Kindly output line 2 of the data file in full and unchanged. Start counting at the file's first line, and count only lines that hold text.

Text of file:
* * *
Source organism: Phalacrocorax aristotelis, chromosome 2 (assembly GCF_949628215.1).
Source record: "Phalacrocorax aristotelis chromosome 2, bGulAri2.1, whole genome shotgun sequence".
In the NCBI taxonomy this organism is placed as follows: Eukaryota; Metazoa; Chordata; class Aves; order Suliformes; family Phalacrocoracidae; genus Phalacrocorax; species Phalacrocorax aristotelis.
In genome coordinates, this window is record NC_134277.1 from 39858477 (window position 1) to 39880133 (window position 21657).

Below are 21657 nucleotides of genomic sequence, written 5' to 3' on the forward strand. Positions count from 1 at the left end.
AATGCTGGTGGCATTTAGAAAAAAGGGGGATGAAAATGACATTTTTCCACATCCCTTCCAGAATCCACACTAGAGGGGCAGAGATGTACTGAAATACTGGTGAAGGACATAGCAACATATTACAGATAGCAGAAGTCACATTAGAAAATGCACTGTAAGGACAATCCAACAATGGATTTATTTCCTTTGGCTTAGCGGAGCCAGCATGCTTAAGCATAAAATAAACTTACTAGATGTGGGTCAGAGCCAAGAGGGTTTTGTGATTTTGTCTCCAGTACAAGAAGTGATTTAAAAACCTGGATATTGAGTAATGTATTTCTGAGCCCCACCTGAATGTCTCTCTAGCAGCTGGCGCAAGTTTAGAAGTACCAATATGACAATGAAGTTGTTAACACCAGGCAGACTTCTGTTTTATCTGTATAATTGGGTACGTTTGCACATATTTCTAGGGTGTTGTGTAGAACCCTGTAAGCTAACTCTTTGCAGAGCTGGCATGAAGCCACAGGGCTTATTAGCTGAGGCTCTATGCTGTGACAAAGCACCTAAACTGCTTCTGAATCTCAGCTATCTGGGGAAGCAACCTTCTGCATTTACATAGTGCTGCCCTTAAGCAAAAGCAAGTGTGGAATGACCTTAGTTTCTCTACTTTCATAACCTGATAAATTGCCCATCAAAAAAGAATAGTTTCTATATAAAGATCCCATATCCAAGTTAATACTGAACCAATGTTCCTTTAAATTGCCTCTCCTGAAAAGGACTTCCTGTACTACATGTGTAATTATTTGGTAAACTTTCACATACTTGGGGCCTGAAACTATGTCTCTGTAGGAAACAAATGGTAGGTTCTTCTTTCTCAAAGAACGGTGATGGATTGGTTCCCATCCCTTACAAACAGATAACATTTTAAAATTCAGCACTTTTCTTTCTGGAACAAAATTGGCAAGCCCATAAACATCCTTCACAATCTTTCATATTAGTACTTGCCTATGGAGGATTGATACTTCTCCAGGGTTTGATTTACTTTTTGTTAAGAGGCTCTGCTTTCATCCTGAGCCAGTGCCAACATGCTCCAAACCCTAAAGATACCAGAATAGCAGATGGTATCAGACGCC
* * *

Source record: "Phalacrocorax aristotelis chromosome 2, bGulAri2.1, whole genome shotgun sequence".